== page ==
THE JIMMY OWENS SITE: LOCATION OF CORONADO EXPEDITION ENCAMPMENT
ARTIFACTS FOUND AT THE SITE
The Jimmy Owens Site (41FL81) is located near Floydada on the Texas panhandle. Archaeologist
Donald Blakeslee was made aware of this site by Nancy Marble who also enlisted the assistance of a
local Jimmy Owens, who was a well-known artifact collector, who had found some period-specific
artifacts at the site. Investigations since then have produced an abundance of artifacts related to the
Coronado Expedition and later uses. It is thought by some that this might be the location where the
party was hit by a severe storm, accounting for the abundance of artifacts preserved for our study.
Others believe that this is the location where most of the men camped for a couple of weeks hunting
bison as Coronado and a small party ventured north to Quivira.
These artifacts are now housed at the Floyd County Historical Museum. I photographed all of the
period-specific artifacts in this collection and a small subset of these are illustrated below. Some
metal artifacts clearly relate to a later occupation and some indigenous artifacts suggest a native
component or two. We were graciously assisted by Nancy Marble and Janet Milam.
The site itself is situated in Blanco
Canyon, southwest of town. This is
one of the steeper, more entrenched
canyons that run through the area.
This was in the land of the buffalo,
where great herds provided sustenance
for local native populations.
They are rolled to form
a cylindrical piece.
THE MATERIAL ON THIS PAGE IS COPYRIGHTED AND SHOULD BE APPROPRIATELY CITED (C) 2007-2008, Deni Seymour
NATIVE ARTIFACTS FOUND AT THE SITE
Rio Grande Glazeware
Locally produced plainware
Tripple-notched chert projectile point
found throughout a broad area in the
terminal prehistoric and historic
A SMALL SUBSET OF CROSSBOW BOLTHEADS
A SMALL SUBSET OF THE CAROT-HEAD NAILS
A ring incised with a design
A copper or bronze bracelet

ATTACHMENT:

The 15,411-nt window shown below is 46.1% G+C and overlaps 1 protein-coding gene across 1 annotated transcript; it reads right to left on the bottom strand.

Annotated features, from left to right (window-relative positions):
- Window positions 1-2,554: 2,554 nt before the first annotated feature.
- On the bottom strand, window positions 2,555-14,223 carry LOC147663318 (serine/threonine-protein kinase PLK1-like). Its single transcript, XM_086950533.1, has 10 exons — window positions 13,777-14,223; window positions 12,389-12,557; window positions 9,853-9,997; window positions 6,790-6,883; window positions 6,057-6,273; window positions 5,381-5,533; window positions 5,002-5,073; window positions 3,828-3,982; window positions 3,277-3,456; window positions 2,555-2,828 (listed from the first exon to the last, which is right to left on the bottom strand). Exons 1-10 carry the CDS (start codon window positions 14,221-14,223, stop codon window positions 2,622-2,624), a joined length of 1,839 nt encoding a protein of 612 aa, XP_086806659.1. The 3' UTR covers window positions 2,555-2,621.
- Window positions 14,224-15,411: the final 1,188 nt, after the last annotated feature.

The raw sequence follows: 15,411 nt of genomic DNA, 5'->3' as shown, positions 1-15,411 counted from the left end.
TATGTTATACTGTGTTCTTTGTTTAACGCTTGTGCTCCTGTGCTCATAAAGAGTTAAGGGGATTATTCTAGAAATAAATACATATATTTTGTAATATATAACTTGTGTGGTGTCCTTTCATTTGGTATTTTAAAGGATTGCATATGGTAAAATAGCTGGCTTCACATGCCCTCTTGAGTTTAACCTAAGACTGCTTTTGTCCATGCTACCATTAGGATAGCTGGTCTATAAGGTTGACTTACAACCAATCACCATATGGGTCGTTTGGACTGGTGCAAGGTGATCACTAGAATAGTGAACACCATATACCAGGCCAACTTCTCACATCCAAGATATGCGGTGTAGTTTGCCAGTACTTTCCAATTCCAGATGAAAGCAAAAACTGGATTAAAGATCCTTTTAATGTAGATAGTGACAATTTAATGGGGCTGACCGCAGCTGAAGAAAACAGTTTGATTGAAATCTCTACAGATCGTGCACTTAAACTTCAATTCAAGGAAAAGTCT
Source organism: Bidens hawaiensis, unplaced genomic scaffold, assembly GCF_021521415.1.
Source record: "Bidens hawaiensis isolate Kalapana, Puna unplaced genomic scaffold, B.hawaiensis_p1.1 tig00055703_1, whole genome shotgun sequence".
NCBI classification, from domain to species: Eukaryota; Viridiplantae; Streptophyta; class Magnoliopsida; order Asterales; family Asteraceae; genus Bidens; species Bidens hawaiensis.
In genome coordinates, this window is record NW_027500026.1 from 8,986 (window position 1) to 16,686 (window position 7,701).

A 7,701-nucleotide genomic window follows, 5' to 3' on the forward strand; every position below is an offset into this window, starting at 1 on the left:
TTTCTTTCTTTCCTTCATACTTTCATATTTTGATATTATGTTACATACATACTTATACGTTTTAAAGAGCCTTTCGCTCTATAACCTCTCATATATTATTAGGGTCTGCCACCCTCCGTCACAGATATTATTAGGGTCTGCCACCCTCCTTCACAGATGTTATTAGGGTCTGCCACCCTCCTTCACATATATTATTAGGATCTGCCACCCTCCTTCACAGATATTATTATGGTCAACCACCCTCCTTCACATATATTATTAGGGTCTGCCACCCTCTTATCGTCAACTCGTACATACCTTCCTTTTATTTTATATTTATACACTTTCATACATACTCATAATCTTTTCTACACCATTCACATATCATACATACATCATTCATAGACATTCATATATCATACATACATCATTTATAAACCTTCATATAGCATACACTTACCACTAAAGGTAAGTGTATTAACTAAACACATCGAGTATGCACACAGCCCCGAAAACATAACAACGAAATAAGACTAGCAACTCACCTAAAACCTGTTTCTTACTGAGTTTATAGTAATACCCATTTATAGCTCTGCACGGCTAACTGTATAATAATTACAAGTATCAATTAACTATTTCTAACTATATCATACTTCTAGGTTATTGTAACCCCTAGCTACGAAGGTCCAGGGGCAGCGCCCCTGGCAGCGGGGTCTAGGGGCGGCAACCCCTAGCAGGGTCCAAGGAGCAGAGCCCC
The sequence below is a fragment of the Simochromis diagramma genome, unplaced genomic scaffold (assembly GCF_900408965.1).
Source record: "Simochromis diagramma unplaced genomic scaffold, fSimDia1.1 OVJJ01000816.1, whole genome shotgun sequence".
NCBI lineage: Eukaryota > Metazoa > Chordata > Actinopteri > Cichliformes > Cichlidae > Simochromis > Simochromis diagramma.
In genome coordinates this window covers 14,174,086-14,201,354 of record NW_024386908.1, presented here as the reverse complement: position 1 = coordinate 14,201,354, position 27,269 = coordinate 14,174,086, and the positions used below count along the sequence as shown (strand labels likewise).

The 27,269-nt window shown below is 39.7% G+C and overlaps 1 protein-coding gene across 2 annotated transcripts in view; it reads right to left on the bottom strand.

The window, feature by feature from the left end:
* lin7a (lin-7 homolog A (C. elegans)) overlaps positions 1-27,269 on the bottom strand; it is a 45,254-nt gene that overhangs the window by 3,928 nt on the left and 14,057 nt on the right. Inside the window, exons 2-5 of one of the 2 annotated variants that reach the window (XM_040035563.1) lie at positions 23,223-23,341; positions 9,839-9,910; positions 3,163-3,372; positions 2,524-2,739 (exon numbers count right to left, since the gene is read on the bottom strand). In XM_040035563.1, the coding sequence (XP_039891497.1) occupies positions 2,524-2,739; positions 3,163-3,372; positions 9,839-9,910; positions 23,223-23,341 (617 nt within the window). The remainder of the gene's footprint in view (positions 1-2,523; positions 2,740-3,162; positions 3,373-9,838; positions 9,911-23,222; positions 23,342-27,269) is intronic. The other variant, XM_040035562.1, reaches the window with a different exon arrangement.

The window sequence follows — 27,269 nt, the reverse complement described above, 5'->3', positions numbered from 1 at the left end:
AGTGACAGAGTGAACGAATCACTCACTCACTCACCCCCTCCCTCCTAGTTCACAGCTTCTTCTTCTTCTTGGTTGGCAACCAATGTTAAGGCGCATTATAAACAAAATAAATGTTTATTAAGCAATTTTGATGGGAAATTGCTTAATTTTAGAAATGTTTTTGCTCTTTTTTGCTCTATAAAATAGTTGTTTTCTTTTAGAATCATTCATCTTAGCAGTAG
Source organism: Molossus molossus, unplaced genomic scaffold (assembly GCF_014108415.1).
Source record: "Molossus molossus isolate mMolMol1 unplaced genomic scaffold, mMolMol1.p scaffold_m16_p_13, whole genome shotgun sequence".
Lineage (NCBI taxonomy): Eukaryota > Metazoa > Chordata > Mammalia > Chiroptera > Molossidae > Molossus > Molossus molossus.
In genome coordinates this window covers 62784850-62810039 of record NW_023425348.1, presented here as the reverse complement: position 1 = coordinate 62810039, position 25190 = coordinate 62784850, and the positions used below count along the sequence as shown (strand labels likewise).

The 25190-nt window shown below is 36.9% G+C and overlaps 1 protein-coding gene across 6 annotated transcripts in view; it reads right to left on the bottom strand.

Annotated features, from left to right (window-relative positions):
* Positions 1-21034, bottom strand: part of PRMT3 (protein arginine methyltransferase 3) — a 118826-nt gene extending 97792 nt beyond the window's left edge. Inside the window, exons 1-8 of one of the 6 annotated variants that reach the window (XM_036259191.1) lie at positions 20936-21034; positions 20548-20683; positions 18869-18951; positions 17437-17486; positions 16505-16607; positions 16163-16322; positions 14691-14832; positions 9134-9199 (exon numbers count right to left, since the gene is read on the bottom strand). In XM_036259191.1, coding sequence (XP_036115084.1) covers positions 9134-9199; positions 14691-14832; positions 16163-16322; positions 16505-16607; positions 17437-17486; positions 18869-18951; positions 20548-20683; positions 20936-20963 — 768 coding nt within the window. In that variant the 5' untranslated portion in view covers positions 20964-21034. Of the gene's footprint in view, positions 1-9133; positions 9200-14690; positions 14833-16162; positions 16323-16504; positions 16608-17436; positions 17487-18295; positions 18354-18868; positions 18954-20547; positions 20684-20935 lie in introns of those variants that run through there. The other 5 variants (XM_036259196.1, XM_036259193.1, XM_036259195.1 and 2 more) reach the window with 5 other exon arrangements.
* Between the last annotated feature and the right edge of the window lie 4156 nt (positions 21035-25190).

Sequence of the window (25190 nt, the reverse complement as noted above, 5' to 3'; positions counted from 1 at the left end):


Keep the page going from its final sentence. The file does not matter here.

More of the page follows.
A buckle adjacent to a horseshoe fragment
Loops, and possible buckle pieces, not
all are definitively Coronado period
Both sides of the end of a belt
A needle that is angular in cross section
Chainmaile glove for
Close-ups of the specimen.
Chain links of other types
Lead balls and miscellaneous lead,
probably from expended shot.
The site has multiple components but this
section shows only those thought to be
related to the Coronado expedition.
Nail left in horseshoe fragment
Two sides of the same shoe, plus a close up showing manufacturing and wear characteristics
According the Nancy Marble, the Floyd County Historical Museum acquired this gauntlet in 1991.
The gauntlet made its public appearance in 1966, but had actually been found in Floyd County
sometime in the 1950s according to Mr. Daniel. He had moved from Floyd County and was living
in Almagordo when Nancy approached him about getting the gauntlet for the museum. That was
the beginning of their involvement with Coronado.
Only minor amounts of pottery were found at the Jimmy Owens Site in Blanco Canyon. These represent the full complement of sherds from
this site and these are all native-made. These provide hints as to which native groups might have camped here and who they traded with
(Rio Grande Pueblos), as does the projectile point. These are not necessarily and not likely contemporaneous with the Coronado
component. The absence of Spanish-made pottery, however, presents interpretive problems for this site because the documentary record
indicates that all the vessels or crockery the Spanish had with them were broken at the site of the severe storm. As chronicler Casteñeda
"While the army was resting in this ravine…a tempest came up one afternoon with a very high wind and hail, and in a very short space of
time a great quantity of hailstones, as big as bowls, or bigger, fell as thick as raindrops, so that in places they covered the ground two or
three spans or more deep... The hail broke many tents, and battered many helmets, and wounded many of the horses, and broke all the
crockery of the army, and the gourds..."
This crockery is expected to be the green-glaze olive jars used to store oils and other items. No sherds of this kind have been found at the
site nor has any majolica. Majolica would not necessarily qualify as "crockery" because it is more nicely made and would have been used
for more formal purposes. It is not necessarily expected to have been broken here even though it may have been carried along. It might
have been brought along on the expedition because the intent of many on this expedition was to settle the new lands and harness the
labor of the native occupants. It is not clear, however, whether majolica would have been taken on this side trip from the Tiguex Province.